Supermarkets must transport large quantities of stock from depots to many different stores on a daily basis. It is important to deliver this stock efficiently, in order to minimise both transport costs and carbon emissions. This project aimed to investigate methods to optimise the routing of supermarket delivery vehicles. The project used the most basic delivery strategy, by which only one store is serviced during each trip from the depot, as a benchmark for comparison with the optimised delivery vehicle routing solutions.
Data and methods
The delivery vehicle routing optimisation was implemented using integer programming. The optimisation formulation was applied to a group of 81 stores which are all service by a single depot. For large groups of stores, the number of potential routes which a delivery vehicle can take is prohibitively large to be solved within a reasonable timeframe. Therefore, large groups of stores must be divided into smaller groups, based on location, and the optimisation solved separately for each group. Analysis of group sizes found that the groups of stores should contain 10 stores or fewer. As such, the 81 stores which were investigated were divided into nine groups of nine stores. This allowed the optimisation for all groups of stores to be solved within a relatively short time frame.
The delivery vehicle routing problem was optimised for the nine groups of stores with 100 randomised sets of demand. It was found that the optimisation reduced the total required travel distance, when compared with the most basic delivery strategy.
Figure 1 shows the total travel distance required against the total demand for each group of stores, with the data coloured by the total number of trips required for each optimisation solution. For some groups, e.g. Groups 2 and 3, the data appears to be highly clustered, with each cluster representing how many trips were required by each solution. For other groups, e.g. Groups 5 and 6, the data doesn’t appear to be clustered. For groups showing data which is clustered, there is little or no overlap in the total required travel distance between solutions requiring different numbers of trips. Conversely, for groups which do not show clustered data, there is significant overlap in the total travel distance between solutions requiring different numbers of trips.
It was found that groups of stores for which the stores were close to one another, relative to the depot, produced highly clustered data, as each additional trip from the depot and back required by the solution increased the total travel distance by a significant proportion. Whereas, groups for which the stores were not as close to one another, relative to the depot, did not produce clustered data as each additional trip from the depot and back increased the total travel distance by a smaller proportion.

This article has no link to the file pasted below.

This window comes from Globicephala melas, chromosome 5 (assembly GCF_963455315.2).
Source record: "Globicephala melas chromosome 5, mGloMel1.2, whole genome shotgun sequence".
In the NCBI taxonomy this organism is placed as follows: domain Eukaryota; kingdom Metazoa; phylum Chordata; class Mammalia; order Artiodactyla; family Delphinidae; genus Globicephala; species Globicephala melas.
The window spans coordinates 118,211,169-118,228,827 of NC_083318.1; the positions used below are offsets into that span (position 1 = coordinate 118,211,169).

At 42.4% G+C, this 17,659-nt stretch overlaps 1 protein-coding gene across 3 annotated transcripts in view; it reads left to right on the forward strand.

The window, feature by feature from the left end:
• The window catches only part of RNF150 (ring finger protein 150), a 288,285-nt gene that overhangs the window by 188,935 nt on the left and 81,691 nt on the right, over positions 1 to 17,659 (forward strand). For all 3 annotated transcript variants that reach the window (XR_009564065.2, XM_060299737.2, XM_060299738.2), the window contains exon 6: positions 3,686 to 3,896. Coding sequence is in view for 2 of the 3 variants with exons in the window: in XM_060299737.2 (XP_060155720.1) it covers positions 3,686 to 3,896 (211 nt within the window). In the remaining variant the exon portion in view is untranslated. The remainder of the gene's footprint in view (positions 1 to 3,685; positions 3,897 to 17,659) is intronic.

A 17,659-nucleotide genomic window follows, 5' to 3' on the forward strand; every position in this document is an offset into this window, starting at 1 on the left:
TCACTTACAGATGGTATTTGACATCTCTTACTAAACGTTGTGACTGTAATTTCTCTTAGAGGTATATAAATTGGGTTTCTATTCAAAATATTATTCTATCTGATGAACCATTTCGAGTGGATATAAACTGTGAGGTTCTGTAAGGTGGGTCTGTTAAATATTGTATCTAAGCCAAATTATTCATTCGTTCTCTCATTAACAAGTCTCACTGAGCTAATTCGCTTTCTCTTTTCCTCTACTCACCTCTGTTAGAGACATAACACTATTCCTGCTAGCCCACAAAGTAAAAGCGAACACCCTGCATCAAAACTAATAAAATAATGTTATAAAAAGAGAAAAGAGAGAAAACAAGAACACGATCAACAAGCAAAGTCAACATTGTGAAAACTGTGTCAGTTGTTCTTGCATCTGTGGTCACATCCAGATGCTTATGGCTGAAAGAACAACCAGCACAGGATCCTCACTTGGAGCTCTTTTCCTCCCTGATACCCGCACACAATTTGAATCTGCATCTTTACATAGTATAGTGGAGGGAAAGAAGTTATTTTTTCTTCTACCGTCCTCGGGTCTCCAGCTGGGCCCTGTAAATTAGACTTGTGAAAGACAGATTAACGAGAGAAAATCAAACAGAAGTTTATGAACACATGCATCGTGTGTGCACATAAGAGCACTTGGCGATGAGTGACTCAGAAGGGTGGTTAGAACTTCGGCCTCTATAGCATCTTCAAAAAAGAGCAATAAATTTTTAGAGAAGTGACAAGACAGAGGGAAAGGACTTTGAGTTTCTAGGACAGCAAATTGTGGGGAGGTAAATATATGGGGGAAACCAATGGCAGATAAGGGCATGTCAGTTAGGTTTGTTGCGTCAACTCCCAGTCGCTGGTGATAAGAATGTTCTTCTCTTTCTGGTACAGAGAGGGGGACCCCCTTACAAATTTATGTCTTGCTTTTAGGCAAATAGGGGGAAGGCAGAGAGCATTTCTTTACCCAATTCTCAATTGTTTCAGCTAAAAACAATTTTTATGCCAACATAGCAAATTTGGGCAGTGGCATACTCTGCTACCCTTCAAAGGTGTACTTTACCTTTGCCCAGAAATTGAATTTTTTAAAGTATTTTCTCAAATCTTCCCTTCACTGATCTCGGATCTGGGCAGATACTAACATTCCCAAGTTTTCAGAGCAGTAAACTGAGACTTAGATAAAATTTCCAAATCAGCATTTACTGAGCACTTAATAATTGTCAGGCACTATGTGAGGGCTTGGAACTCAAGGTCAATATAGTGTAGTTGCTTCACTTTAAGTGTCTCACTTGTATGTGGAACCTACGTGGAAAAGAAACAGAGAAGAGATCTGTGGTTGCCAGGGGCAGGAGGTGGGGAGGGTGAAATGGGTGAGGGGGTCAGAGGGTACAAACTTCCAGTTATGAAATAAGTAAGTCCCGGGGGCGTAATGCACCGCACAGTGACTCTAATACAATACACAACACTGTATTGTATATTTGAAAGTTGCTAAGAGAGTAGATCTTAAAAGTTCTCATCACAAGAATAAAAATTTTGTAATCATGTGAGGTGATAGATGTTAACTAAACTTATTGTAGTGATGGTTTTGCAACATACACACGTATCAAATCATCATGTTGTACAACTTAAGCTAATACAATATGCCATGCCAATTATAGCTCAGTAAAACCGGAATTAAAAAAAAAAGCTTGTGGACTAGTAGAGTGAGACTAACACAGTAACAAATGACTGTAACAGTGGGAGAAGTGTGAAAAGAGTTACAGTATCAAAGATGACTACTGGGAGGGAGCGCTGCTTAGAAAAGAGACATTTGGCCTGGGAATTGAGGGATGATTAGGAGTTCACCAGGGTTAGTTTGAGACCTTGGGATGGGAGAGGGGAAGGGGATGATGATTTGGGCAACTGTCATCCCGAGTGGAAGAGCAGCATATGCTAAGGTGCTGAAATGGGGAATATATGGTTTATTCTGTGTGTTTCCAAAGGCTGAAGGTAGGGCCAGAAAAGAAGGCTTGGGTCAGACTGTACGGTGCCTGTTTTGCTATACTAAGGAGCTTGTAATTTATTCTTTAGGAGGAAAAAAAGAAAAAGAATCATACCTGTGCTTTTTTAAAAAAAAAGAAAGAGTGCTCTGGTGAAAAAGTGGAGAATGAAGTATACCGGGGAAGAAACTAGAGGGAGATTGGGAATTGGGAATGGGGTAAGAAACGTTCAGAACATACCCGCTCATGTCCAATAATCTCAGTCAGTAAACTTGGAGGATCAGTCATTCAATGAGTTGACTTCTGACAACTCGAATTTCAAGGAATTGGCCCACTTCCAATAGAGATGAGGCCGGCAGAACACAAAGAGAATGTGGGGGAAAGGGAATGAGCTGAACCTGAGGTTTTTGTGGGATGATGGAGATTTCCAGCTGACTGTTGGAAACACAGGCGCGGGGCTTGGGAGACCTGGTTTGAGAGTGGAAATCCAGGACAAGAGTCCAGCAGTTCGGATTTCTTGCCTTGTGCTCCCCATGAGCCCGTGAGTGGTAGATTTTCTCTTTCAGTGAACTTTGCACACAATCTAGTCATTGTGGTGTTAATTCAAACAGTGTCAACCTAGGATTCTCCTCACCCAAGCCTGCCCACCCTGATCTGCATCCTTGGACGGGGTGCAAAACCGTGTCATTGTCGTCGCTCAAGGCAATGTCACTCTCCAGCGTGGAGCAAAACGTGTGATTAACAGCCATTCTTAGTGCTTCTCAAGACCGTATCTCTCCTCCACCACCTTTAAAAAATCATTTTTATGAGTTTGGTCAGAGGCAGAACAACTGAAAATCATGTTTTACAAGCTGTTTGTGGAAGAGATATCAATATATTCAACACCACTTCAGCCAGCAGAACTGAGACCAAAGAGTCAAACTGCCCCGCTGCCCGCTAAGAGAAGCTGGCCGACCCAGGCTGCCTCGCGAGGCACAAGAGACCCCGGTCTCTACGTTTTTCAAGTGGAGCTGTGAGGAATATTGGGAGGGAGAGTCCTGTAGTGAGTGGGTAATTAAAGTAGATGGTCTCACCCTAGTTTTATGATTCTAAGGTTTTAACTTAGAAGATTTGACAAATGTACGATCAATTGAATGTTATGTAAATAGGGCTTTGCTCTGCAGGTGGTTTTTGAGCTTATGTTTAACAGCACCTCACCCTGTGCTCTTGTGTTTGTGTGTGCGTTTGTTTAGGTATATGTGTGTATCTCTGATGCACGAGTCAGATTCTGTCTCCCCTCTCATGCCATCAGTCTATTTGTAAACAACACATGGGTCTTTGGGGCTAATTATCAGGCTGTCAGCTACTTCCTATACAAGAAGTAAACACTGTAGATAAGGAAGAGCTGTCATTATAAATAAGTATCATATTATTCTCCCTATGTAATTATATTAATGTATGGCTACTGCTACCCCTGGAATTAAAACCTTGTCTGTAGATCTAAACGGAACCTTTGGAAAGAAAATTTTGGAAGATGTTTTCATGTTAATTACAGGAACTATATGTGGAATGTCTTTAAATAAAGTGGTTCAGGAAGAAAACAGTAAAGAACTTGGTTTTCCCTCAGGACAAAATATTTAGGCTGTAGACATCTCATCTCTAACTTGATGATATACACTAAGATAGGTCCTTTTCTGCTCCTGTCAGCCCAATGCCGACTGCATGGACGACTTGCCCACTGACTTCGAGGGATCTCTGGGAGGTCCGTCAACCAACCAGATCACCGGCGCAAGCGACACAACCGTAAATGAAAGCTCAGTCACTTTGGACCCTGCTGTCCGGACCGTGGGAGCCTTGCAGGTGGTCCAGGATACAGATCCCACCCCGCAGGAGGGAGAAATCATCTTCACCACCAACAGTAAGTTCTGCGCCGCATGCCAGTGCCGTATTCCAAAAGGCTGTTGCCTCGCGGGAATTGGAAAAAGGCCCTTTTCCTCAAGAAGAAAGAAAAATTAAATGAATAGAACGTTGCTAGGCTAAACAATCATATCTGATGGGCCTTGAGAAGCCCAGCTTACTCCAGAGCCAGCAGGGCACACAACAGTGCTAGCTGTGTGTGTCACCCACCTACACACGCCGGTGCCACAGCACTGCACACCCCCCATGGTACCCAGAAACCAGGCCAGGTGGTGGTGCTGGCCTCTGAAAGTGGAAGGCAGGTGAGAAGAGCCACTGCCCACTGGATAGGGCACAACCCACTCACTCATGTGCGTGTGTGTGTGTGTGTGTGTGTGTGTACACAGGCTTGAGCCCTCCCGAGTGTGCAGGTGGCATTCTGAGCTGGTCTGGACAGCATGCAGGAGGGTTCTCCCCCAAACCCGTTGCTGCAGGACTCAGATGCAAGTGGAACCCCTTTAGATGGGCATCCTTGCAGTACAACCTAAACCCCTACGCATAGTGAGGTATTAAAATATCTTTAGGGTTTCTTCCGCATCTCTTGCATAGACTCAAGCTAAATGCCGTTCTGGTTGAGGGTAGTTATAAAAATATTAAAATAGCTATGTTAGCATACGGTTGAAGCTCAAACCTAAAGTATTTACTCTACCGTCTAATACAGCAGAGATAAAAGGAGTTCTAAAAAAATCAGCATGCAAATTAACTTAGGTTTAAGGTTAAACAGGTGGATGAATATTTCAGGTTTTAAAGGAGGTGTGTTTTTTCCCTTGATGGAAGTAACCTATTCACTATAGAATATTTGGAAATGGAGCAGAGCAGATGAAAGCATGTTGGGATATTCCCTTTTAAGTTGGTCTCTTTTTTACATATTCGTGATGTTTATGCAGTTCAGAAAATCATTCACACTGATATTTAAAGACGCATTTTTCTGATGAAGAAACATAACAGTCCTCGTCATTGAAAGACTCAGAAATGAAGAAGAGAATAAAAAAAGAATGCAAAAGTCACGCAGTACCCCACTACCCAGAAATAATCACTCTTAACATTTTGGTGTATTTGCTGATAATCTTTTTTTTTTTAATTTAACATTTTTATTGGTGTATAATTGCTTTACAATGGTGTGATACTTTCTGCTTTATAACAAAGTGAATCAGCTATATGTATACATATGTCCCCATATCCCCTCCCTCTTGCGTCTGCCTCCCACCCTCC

Figure 1. Travel distance vs demand for each group
Value of the research
This project has demonstrated a method to optimise delivery vehicle routing which can reduce the distance travelled by delivery vehicles significantly, when compared with the most basic delivery strategy and provides a valuable proof of concept study. The methods investigated in this project may be developed further by WM Morrisons Supermarkets in order to optimise delivery vehicle routing, which could help to reduce both transport costs and carbon emissions.
Quote from project partner
This 6-month research project provided an interesting and insightful investigation into optimisation approaches for delivery vehicle routing. I found the collaboration with Jacob and the wider project team valuable and would welcome the opportunity to work with LIDA on other projects in the future.
- Optimisation of delivery vehicle routing can reduce transport costs and carbon emissions.
- Dividing large groups of stores into multiple, smaller groups allows the optimisation to be solved more efficiently.
- Urban analytics
- Statistical and mathematical methods
Jacob van Alwon – Data Scientist, Leeds Institute for Data Analytics.
Jon Ward – Lecturer in Mathematics, University of Leeds.
WM Morrisons Supermarkets
The CDRC funded this project as part of our ongoing commitment to the LIDA Data Scientist Development Programme.